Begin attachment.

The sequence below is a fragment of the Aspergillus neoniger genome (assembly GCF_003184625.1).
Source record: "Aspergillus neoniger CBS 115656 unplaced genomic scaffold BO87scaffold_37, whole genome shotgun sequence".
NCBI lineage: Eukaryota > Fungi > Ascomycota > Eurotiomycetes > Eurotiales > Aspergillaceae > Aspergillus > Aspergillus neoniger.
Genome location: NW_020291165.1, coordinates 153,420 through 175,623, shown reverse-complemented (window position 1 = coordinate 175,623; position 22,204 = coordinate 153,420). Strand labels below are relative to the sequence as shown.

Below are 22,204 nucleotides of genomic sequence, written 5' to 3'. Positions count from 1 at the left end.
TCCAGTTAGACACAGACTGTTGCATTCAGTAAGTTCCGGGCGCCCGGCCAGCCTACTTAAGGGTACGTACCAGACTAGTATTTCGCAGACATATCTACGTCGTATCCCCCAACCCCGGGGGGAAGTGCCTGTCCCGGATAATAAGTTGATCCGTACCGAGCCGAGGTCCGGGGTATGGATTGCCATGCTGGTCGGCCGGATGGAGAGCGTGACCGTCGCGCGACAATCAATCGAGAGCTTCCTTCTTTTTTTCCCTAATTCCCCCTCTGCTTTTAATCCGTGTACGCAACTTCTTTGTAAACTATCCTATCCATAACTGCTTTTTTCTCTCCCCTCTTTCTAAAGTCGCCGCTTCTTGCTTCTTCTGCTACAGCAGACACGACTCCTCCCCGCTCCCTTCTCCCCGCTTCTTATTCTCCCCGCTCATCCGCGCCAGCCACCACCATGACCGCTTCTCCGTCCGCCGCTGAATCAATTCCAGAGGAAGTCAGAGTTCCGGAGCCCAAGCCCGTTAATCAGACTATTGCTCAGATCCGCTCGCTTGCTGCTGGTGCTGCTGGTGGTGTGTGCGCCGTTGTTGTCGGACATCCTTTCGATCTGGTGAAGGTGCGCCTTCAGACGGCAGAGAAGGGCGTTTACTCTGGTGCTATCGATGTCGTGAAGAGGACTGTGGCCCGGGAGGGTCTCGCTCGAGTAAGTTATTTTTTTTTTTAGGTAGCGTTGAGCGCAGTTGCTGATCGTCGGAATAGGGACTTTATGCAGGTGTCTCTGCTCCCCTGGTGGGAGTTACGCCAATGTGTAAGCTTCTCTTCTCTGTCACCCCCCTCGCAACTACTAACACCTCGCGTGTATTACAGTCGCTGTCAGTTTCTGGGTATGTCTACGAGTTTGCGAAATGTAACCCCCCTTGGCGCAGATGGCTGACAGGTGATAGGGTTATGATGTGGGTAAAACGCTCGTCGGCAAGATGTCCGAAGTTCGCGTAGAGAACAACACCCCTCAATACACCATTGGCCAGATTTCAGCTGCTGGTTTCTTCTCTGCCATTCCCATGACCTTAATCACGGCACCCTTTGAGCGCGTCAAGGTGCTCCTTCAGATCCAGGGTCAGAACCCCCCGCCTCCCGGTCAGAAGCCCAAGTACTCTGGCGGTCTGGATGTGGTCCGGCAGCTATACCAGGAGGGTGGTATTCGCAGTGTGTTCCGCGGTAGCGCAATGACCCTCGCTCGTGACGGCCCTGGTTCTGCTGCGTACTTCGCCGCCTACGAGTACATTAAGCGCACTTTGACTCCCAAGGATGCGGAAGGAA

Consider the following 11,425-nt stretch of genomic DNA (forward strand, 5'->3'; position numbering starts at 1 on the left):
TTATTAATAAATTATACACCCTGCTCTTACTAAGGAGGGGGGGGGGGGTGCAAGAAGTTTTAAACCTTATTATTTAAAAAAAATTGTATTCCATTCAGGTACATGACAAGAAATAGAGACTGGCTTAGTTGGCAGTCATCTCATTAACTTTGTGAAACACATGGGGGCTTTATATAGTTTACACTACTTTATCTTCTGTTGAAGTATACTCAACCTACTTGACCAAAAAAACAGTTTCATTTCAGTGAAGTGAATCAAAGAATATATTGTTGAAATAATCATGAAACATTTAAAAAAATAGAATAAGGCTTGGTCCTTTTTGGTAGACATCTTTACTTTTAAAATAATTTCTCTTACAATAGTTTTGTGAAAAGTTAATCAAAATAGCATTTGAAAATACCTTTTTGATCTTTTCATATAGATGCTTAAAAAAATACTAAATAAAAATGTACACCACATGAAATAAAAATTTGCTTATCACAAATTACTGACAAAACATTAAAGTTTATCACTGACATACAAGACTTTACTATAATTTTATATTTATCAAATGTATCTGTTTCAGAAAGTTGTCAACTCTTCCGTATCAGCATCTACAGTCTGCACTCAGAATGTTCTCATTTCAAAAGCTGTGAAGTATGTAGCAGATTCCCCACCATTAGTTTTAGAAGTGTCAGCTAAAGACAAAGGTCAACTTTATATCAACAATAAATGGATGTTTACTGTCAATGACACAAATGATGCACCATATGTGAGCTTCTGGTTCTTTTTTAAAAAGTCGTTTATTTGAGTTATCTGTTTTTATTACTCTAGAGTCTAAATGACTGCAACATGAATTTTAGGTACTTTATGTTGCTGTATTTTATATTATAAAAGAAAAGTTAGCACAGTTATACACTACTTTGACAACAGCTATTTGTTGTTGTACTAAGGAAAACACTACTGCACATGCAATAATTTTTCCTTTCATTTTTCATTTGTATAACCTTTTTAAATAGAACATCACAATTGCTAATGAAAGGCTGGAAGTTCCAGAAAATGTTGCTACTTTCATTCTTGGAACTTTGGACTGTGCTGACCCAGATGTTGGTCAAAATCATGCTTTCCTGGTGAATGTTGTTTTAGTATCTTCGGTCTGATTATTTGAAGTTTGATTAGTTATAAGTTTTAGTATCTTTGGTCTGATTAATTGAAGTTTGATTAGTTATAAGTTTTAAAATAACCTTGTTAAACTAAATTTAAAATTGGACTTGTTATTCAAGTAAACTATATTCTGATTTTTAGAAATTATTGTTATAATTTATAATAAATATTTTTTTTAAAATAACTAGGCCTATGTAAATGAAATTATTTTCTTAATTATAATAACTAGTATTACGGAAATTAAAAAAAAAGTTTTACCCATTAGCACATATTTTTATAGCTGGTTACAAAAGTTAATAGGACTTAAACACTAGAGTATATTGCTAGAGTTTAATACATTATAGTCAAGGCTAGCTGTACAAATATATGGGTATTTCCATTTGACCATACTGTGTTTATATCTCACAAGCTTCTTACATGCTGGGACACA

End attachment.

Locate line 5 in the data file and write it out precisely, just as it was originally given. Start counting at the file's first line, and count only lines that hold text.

Below are 22,204 nucleotides of genomic sequence, written 5' to 3'. Positions count from 1 at the left end.